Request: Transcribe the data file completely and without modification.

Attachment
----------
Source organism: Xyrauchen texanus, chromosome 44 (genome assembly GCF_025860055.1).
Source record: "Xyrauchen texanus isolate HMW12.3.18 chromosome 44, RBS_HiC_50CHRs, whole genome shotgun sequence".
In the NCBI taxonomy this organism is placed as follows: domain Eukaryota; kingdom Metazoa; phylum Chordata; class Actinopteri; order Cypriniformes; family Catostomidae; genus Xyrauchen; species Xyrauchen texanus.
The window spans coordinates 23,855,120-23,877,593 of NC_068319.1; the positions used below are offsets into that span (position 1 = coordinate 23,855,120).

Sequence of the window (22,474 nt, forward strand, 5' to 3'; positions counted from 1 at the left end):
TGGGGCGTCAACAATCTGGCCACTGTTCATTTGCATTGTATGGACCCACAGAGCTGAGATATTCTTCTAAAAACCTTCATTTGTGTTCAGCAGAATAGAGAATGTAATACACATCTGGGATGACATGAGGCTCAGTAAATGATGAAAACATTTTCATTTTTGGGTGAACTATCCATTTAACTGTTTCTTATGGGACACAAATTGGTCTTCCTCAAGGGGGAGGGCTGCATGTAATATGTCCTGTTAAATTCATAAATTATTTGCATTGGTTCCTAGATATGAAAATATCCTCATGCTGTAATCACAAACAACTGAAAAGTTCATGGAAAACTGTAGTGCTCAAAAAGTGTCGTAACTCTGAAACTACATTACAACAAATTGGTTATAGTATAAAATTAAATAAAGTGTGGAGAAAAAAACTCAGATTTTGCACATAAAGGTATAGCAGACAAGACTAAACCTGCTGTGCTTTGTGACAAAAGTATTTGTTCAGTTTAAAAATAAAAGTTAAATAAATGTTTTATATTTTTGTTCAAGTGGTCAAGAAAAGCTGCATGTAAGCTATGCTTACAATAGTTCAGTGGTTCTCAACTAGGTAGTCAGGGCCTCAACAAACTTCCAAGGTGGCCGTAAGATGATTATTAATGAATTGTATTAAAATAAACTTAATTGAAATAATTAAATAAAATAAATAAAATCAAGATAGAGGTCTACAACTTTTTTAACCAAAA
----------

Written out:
Source organism: Xyrauchen texanus, chromosome 44 (genome assembly GCF_025860055.1).
Source record: "Xyrauchen texanus isolate HMW12.3.18 chromosome 44, RBS_HiC_50CHRs, whole genome shotgun sequence".
In the NCBI taxonomy this organism is placed as follows: domain Eukaryota; kingdom Metazoa; phylum Chordata; class Actinopteri; order Cypriniformes; family Catostomidae; genus Xyrauchen; species Xyrauchen texanus.
The window spans coordinates 23,855,120-23,877,593 of NC_068319.1; the positions used below are offsets into that span (position 1 = coordinate 23,855,120).

Sequence of the window (22,474 nt, forward strand, 5' to 3'; positions counted from 1 at the left end):
TGGGGCGTCAACAATCTGGCCACTGTTCATTTGCATTGTATGGACCCACAGAGCTGAGATATTCTTCTAAAAACCTTCATTTGTGTTCAGCAGAATAGAGAATGTAATACACATCTGGGATGACATGAGGCTCAGTAAATGATGAAAACATTTTCATTTTTGGGTGAACTATCCATTTAACTGTTTCTTATGGGACACAAATTGGTCTTCCTCAAGGGGGAGGGCTGCATGTAATATGTCCTGTTAAATTCATAAATTATTTGCATTGGTTCCTAGATATGAAAATATCCTCATGCTGTAATCACAAACAACTGAAAAGTTCATGGAAAACTGTAGTGCTCAAAAAGTGTCGTAACTCTGAAACTACATTACAACAAATTGGTTATAGTATAAAATTAAATAAAGTGTGGAGAAAAAAACTCAGATTTTGCACATAAAGGTATAGCAGACAAGACTAAACCTGCTGTGCTTTGTGACAAAAGTATTTGTTCAGTTTAAAAATAAAAGTTAAATAAATGTTTTATATTTTTGTTCAAGTGGTCAAGAAAAGCTGCATGTAAGCTATGCTTACAATAGTTCAGTGGTTCTCAACTAGGTAGTCAGGGCCTCAACAAACTTCCAAGGTGGCCGTAAGATGATTATTAATGAATTGTATTAAAATAAACTTAATTGAAATAATTAAATAAAATAAATAAAATCAAGATAGAGGTCTACAACTTTTTTAACCAAAA